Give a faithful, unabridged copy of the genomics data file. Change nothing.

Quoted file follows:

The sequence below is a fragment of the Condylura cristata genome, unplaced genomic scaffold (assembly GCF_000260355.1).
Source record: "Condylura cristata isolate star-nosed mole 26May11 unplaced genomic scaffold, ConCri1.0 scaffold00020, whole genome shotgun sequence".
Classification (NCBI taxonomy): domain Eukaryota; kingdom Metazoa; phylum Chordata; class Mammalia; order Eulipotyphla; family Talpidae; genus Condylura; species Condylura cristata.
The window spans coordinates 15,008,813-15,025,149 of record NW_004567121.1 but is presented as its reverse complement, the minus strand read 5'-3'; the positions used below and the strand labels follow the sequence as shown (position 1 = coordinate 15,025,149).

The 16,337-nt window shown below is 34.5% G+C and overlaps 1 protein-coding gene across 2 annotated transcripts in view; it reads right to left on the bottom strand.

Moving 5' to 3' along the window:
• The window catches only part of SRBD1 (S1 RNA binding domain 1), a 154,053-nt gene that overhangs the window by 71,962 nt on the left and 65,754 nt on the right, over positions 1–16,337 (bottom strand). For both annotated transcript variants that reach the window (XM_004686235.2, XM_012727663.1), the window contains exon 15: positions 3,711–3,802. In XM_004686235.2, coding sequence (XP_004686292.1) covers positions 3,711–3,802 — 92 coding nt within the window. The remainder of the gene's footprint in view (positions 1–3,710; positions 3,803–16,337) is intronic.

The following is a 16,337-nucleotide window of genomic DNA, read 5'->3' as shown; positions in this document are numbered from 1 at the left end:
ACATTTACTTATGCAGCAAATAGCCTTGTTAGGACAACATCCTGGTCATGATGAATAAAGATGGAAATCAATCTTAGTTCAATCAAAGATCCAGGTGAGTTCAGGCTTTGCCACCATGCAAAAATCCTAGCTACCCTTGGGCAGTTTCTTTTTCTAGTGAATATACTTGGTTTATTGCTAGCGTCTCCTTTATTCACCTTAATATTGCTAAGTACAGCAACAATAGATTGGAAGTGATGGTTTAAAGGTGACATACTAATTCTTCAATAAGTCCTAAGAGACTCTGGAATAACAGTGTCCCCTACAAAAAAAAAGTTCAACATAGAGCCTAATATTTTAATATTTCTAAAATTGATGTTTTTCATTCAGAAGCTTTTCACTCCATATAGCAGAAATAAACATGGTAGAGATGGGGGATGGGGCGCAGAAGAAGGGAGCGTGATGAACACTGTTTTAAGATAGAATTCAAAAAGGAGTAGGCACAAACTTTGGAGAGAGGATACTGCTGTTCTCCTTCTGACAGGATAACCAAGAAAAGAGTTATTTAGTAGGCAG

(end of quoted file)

The sequence below is a fragment of the Condylura cristata genome, unplaced genomic scaffold (assembly GCF_000260355.1).
Source record: "Condylura cristata isolate star-nosed mole 26May11 unplaced genomic scaffold, ConCri1.0 scaffold00020, whole genome shotgun sequence".
Classification (NCBI taxonomy): domain Eukaryota; kingdom Metazoa; phylum Chordata; class Mammalia; order Eulipotyphla; family Talpidae; genus Condylura; species Condylura cristata.
The window spans coordinates 15,008,813-15,025,149 of record NW_004567121.1 but is presented as its reverse complement, the minus strand read 5'-3'; the positions used below and the strand labels follow the sequence as shown (position 1 = coordinate 15,025,149).

The 16,337-nt window shown below is 34.5% G+C and overlaps 1 protein-coding gene across 2 annotated transcripts in view; it reads right to left on the bottom strand.

Moving 5' to 3' along the window:
• The window catches only part of SRBD1 (S1 RNA binding domain 1), a 154,053-nt gene that overhangs the window by 71,962 nt on the left and 65,754 nt on the right, over positions 1–16,337 (bottom strand). For both annotated transcript variants that reach the window (XM_004686235.2, XM_012727663.1), the window contains exon 15: positions 3,711–3,802. In XM_004686235.2, coding sequence (XP_004686292.1) covers positions 3,711–3,802 — 92 coding nt within the window. The remainder of the gene's footprint in view (positions 1–3,710; positions 3,803–16,337) is intronic.

The following is a 16,337-nucleotide window of genomic DNA, read 5'->3' as shown; positions in this document are numbered from 1 at the left end:
ACATTTACTTATGCAGCAAATAGCCTTGTTAGGACAACATCCTGGTCATGATGAATAAAGATGGAAATCAATCTTAGTTCAATCAAAGATCCAGGTGAGTTCAGGCTTTGCCACCATGCAAAAATCCTAGCTACCCTTGGGCAGTTTCTTTTTCTAGTGAATATACTTGGTTTATTGCTAGCGTCTCCTTTATTCACCTTAATATTGCTAAGTACAGCAACAATAGATTGGAAGTGATGGTTTAAAGGTGACATACTAATTCTTCAATAAGTCCTAAGAGACTCTGGAATAACAGTGTCCCCTACAAAAAAAAAGTTCAACATAGAGCCTAATATTTTAATATTTCTAAAATTGATGTTTTTCATTCAGAAGCTTTTCACTCCATATAGCAGAAATAAACATGGTAGAGATGGGGGATGGGGCGCAGAAGAAGGGAGCGTGATGAACACTGTTTTAAGATAGAATTCAAAAAGGAGTAGGCACAAACTTTGGAGAGAGGATACTGCTGTTCTCCTTCTGACAGGATAACCAAGAAAAGAGTTATTTAGTAGGCAG